Last year, fire administrators proposed closing down a fire truck during the day, because there was more of a potential for rescues at night. This year, several civic leaders supported closing a fire truck at night, because it was during the “winter time.” The night time closure was supported by fire administrators so they could accrue savings faster.  

Berkeley Fire Fighters 1227 have been in negotiations over the truck closures, but the city administrators will not put in writing that the truck will be restored when $300,000 in salary savings is met.  

Fortunately, no one was injured in the structure fires last week, but the decision makers are gambling with this city’s safety. It’s a matter of the roll of dice until a resident or firefighter gets injured or killed from extended response times because someone approved to reduce the fire department’s rescue capability by fifty percent and reduce the on-duty firefighting force by 10 percent.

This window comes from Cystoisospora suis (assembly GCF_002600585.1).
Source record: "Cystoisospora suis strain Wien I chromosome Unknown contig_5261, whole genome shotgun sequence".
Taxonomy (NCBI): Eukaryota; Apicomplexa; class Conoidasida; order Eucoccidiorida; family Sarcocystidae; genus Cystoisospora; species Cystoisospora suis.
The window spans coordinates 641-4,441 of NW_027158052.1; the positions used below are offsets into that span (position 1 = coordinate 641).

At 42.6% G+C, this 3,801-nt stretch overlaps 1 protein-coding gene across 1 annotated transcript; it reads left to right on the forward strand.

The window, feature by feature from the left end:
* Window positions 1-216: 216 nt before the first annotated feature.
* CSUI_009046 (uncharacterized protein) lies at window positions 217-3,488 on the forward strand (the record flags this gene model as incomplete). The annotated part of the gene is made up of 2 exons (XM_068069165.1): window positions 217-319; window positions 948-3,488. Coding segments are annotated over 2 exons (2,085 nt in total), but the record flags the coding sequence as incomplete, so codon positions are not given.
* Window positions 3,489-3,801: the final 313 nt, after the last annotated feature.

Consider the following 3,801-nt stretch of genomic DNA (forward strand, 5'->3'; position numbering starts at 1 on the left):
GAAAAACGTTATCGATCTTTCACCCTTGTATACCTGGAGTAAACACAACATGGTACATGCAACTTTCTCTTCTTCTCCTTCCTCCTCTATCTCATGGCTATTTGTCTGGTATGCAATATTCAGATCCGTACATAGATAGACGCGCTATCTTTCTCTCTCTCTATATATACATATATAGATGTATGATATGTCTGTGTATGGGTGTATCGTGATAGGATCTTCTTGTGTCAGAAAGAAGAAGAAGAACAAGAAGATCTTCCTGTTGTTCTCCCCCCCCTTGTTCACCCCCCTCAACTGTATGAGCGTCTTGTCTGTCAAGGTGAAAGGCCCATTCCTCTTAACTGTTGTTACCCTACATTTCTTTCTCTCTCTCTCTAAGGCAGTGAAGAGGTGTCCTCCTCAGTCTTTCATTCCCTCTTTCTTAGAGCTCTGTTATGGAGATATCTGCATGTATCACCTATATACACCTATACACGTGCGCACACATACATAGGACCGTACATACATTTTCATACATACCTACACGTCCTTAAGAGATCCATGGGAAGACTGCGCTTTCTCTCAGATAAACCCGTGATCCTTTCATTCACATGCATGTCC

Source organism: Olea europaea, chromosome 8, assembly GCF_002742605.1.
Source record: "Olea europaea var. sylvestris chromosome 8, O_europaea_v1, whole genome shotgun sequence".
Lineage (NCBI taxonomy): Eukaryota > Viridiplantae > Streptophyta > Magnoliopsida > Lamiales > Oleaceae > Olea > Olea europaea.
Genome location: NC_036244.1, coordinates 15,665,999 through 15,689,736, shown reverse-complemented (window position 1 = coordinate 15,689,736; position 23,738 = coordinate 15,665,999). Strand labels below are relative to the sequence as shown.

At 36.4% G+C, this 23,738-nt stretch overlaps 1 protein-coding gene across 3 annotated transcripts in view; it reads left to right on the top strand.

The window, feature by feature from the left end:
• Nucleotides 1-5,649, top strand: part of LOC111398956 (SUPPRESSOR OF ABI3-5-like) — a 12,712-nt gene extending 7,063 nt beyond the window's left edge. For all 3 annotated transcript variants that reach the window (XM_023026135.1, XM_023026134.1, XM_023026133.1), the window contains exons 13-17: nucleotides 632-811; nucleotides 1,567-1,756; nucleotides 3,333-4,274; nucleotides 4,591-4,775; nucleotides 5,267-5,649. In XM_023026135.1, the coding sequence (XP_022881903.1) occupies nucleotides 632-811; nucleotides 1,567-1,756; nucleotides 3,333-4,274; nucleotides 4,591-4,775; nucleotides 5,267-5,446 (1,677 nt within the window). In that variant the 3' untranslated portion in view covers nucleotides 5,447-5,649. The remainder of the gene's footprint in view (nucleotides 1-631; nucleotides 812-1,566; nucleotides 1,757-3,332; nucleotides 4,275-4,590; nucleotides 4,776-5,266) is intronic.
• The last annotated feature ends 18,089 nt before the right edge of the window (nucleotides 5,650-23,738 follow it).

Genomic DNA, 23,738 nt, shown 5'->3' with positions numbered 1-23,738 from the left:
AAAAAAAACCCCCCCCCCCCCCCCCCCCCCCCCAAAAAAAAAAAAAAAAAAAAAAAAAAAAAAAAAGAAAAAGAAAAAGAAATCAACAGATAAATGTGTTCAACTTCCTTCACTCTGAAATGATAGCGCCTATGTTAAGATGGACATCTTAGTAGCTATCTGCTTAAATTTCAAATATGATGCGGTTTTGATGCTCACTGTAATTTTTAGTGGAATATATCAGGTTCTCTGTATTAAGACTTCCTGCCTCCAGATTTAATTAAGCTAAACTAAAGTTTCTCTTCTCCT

Some accused the firefighters union of not being team players, which is why the city is shutting down the truck at night. It needs to be pointed out that the firefighters took zero percent raises in 2001 and 2002. The firefighters (as well as the police officers) pay nine percent towards their retirement costs and have been doing so since 1993. Public safety employees remain the only employee groups who pay the employee contribution. The firefighters offered to defer three percent of the current salary in exchange for a modest increase in 2006. The proposal would have cost the city two percent less than all the other bargaining groups raises for 2006.  

Berkeley Firefighters supported Measure M, because we believe that the fire department cannot endure further reductions without affecting life safety. The voters have spoken, but we believe the same voters do not want fire department reductions that affect emergency response. We are dialing 9-1-1 for the citizens groups to speak against shutting down fire department companies, because your safety matters. 

Call or e-mail Mayor Bates and your city councilmember today and tell them to restore the truck before someone gets injured or killed.  

Marc Mestrovich 

President, BFFA Local 1227 




Editors, Daily Planet